Have a Safe Memorial Day!
According to the National Fire Protection Association, an average of 10,600 fires are started by grills yearly. Whether you own a gas grill, charcoal grill, or smoker, putting safety first before you fire up to cook is imperative.
Check the grill’s hose for gas leaks. Before using your grill for the first time of the season, make sure it’s ready to go. Apply a light soap and water solution to the hose, and then turn on the propane tank. If there’s a gas leak, the propane will release bubbles around the hose. If there are no bubbles, your grill is safe and ready to be ignited.
Keep the grill at least 10 feet from your home. Avoid areas close to your house, deck, garage, shed, etc. And don’t forget to move your grill out from under any eaves, power lines, or overhanging branches.
Don’t grill in the garage. If it’s raining on your plans, it can be tempting to bring the grill into the garage… but doing so could bring in serious consequences. Flames and carbon monoxide can build up indoors and lead to fire, toxic fumes, or even a gas explosion. Never grill in an enclosed area. It is never safe.
Turn on the grill only if the lid is open. If you turn on the grill while the lid is closed, propane can build up inside. When ignited, it could blow up and cause severe damage to you or the things around you.
Never leave the grill unattended. Once it’s lit, it needs constant supervision. Don’t go indoors or far enough away that you can’t spot or react to danger. While smokers take hours to cook, and it’s not ideal to sit and wait, it is safe to sync it to your smartphone for monitoring, so long as you physically check the smoker often.
Create a “kid-free zone.” Encourage kids (and even pets) to stay at least three feet away from the grill. Think through your yard’s setup and high-traffic areas before placing your grill so it’s not in the way of fun.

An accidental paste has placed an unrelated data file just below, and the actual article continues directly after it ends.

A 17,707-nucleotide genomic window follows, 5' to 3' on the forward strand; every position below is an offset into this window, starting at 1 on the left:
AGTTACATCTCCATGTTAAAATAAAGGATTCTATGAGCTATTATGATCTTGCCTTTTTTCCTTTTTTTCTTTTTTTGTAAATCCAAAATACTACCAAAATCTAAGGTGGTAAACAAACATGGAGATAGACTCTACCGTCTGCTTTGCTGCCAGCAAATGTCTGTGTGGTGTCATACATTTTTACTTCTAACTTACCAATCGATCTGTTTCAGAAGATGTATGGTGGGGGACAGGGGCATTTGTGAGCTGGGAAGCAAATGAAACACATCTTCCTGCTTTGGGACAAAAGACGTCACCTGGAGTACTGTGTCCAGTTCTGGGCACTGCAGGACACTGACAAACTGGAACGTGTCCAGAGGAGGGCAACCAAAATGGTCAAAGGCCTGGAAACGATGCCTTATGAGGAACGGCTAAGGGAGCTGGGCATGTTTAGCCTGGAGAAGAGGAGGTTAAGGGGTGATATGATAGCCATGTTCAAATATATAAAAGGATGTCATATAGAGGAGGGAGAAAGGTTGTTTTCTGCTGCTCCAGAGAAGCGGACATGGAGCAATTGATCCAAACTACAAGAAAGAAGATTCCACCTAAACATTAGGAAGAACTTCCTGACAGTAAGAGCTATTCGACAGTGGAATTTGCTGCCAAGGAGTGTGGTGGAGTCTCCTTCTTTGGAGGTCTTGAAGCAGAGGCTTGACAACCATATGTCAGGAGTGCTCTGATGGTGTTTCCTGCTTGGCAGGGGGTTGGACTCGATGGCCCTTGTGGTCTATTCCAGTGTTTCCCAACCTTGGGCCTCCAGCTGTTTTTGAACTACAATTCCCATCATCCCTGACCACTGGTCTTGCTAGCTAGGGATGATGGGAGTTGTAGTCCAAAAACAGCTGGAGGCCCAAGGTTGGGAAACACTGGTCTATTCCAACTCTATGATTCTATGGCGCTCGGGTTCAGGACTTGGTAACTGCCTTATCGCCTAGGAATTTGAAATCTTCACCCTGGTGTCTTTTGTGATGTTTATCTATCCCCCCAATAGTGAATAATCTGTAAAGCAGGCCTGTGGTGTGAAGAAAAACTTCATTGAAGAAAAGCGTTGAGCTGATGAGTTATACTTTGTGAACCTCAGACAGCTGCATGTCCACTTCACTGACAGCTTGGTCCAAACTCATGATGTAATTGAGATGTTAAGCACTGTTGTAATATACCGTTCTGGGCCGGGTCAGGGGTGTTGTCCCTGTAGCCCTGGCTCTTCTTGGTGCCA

Grill on a level surface. Place your grill on a flat, sturdy surface like a concrete pad to prevent tipping. Consider adding a grill-safe mat beneath it to protect your deck or patio.
Keep a fire extinguisher near the grill. Baking soda, a bucket of sand, or a garden hose can control a grease fire, but a fire extinguisher is always the safest, most assured option. Keep one nearby while grilling, and know how to use it. Keep a spray bottle with water on hand for smaller flames from fat drips so you can quickly extinguish flames before they spread.
If you smell gas while you’re grilling, move away. Call the fire department immediately if you smell gas. Don’t risk continuing to grill and potentially putting yourself in danger.
Wear a heavy apron and oven mitts. Protect yourself from heat and flames with the proper grilling attire. Always wear shoes near the grill and opt for closed-toe sneakers over sandals. Consider wearing grilling gloves to protect your hands from flames. Never wear loosely fitted clothing while grilling.
Use long-handled utensils. Avoid burns and splatters with extra-long tools.
Clean your grill regularly. The more grease and fat built up on your grill, the more fuel there is for a fire. After it cools, clean your grill grates and empty the grease tray.
Don’t cover the grill until it’s cooled. Before leaving the grill, double-check that everything is turned off and the gas canister is fully closed. Even after dinner time, the grill could still be hot. To avoid unnecessary burns this summer, don’t move, store, or cover your grill until you’re sure it’s cooled.
Put coals and embers in a metal can away from your home. Once the grill has cooled, get rid of your coals and embers the right way. Dispose of them in an empty metal can rather than in your trash can or yard. Improper disposal could lead to larger flames.
Store propane tanks outside and away from your house. Keep propane tanks outdoors in well-ventilated areas. Store them upright, and always check to make sure the valves are turned off fully. More fun and less risk to your next summer barbecue with these safety tips: